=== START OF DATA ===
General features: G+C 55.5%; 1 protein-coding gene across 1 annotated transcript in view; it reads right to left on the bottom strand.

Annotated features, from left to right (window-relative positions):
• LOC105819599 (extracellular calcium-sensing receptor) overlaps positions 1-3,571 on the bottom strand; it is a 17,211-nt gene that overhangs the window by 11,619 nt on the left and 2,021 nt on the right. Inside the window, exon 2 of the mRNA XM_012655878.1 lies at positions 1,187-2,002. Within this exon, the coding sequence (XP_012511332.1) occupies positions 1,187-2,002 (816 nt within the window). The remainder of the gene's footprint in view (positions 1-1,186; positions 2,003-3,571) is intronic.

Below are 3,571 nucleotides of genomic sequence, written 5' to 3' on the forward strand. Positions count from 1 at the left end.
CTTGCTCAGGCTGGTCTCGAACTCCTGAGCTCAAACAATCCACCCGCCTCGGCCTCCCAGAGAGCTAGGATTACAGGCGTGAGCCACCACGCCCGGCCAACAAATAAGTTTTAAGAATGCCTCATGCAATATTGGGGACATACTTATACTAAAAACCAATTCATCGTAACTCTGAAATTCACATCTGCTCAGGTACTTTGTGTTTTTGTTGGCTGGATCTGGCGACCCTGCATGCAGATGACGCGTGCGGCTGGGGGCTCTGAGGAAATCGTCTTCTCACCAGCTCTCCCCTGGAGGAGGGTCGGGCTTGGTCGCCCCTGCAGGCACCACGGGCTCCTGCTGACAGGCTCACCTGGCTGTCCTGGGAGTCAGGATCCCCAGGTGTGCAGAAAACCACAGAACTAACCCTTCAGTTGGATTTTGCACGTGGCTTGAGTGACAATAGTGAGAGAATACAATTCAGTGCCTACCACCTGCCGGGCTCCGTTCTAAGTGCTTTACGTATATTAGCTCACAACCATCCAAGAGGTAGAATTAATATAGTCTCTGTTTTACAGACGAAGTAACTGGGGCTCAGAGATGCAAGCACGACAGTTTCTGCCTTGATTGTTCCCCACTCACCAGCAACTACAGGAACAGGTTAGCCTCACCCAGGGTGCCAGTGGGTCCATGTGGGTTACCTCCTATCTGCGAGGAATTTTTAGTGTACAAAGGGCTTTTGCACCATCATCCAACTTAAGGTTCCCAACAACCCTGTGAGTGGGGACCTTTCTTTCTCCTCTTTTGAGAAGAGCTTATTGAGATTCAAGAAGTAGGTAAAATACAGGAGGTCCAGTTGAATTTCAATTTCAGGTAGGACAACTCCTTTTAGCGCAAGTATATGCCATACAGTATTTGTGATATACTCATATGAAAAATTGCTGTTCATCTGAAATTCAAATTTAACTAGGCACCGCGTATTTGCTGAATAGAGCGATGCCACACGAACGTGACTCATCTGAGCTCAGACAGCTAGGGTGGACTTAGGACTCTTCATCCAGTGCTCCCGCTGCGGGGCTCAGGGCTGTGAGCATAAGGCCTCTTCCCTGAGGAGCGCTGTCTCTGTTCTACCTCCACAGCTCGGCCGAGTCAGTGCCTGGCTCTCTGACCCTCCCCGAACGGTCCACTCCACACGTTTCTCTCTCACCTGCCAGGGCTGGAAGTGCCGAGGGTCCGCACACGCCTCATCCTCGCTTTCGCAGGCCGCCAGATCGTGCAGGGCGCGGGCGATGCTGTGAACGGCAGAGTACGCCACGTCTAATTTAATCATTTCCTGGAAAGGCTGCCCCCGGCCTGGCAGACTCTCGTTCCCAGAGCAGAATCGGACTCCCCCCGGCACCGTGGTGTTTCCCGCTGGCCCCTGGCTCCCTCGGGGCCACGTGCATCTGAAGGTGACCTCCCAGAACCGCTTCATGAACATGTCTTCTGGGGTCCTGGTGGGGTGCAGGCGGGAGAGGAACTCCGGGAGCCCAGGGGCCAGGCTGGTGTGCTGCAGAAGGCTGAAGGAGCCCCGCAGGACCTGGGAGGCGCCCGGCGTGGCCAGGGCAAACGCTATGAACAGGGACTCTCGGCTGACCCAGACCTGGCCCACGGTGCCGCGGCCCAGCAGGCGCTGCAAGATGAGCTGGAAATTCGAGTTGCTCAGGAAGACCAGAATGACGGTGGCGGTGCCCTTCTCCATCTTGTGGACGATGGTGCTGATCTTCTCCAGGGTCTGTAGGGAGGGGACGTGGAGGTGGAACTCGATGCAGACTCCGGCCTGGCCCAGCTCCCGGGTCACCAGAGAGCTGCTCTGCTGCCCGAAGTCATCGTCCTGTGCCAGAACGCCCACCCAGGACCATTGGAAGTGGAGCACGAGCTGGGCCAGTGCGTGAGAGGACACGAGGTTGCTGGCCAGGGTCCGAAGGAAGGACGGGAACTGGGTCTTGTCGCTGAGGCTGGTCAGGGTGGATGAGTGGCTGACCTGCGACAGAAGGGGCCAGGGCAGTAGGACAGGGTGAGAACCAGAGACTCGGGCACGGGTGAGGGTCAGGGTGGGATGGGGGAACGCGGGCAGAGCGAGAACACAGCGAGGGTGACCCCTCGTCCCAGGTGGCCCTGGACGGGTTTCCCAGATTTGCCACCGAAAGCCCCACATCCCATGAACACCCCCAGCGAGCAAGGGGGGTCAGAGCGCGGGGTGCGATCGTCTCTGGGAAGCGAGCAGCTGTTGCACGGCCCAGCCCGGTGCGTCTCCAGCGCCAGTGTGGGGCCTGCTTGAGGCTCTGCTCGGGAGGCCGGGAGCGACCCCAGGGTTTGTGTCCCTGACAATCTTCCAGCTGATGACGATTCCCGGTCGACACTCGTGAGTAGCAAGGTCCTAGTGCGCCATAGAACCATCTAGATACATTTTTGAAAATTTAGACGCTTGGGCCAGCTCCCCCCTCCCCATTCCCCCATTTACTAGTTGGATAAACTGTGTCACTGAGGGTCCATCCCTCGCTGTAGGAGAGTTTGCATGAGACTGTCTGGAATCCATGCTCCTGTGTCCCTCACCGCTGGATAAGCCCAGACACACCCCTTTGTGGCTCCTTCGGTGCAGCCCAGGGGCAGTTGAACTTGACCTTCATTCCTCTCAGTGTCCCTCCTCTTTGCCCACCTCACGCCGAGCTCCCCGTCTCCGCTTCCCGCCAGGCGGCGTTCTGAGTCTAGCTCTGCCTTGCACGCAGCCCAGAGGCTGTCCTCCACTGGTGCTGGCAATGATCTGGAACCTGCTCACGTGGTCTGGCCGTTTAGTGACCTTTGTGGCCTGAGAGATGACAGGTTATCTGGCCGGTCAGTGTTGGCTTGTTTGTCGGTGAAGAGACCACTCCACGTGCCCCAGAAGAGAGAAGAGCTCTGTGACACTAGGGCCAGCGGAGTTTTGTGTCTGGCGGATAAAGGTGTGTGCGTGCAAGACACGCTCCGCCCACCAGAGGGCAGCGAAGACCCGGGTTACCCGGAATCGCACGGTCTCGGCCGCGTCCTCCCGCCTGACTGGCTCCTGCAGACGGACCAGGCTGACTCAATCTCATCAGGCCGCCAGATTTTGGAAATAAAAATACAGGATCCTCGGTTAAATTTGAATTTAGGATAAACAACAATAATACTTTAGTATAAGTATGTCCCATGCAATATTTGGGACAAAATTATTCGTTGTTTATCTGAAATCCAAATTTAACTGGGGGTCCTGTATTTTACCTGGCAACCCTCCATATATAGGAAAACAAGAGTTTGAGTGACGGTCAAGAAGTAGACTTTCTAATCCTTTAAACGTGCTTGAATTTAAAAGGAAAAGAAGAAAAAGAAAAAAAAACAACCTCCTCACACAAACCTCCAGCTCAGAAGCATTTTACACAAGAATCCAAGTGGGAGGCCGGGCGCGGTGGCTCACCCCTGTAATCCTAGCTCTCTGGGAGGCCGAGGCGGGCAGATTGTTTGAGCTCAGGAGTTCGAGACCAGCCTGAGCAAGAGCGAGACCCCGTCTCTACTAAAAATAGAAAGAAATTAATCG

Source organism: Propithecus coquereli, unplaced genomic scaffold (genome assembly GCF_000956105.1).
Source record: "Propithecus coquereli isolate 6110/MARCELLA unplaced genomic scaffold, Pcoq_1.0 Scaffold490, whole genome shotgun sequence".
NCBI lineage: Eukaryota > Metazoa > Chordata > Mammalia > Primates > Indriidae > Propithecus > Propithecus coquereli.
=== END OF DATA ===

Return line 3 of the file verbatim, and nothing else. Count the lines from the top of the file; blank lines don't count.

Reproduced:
• LOC105819599 (extracellular calcium-sensing receptor) overlaps positions 1-3,571 on the bottom strand; it is a 17,211-nt gene that overhangs the window by 11,619 nt on the left and 2,021 nt on the right. Inside the window, exon 2 of the mRNA XM_012655878.1 lies at positions 1,187-2,002. Within this exon, the coding sequence (XP_012511332.1) occupies positions 1,187-2,002 (816 nt within the window). The remainder of the gene's footprint in view (positions 1-1,186; positions 2,003-3,571) is intronic.